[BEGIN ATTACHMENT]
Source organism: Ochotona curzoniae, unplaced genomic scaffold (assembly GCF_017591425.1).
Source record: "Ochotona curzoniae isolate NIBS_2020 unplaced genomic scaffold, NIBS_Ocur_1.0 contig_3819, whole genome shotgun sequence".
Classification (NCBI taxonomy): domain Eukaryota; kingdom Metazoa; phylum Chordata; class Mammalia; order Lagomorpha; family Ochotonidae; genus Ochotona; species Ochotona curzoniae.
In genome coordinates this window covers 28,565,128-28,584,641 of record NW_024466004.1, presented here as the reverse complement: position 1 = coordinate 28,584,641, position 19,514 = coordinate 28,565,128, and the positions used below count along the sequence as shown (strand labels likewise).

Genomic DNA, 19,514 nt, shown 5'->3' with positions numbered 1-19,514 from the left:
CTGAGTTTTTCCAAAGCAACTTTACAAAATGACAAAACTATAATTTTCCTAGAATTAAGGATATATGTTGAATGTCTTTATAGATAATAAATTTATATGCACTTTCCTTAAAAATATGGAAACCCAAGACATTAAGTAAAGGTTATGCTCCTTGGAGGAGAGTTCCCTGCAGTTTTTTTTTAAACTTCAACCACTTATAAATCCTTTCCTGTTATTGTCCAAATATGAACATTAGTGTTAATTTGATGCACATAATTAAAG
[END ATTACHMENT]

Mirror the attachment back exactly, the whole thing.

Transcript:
Source organism: Ochotona curzoniae, unplaced genomic scaffold (assembly GCF_017591425.1).
Source record: "Ochotona curzoniae isolate NIBS_2020 unplaced genomic scaffold, NIBS_Ocur_1.0 contig_3819, whole genome shotgun sequence".
Classification (NCBI taxonomy): domain Eukaryota; kingdom Metazoa; phylum Chordata; class Mammalia; order Lagomorpha; family Ochotonidae; genus Ochotona; species Ochotona curzoniae.
In genome coordinates this window covers 28,565,128-28,584,641 of record NW_024466004.1, presented here as the reverse complement: position 1 = coordinate 28,584,641, position 19,514 = coordinate 28,565,128, and the positions used below count along the sequence as shown (strand labels likewise).

Genomic DNA, 19,514 nt, shown 5'->3' with positions numbered 1-19,514 from the left:
CTGAGTTTTTCCAAAGCAACTTTACAAAATGACAAAACTATAATTTTCCTAGAATTAAGGATATATGTTGAATGTCTTTATAGATAATAAATTTATATGCACTTTCCTTAAAAATATGGAAACCCAAGACATTAAGTAAAGGTTATGCTCCTTGGAGGAGAGTTCCCTGCAGTTTTTTTTTAAACTTCAACCACTTATAAATCCTTTCCTGTTATTGTCCAAATATGAACATTAGTGTTAATTTGATGCACATAATTAAAG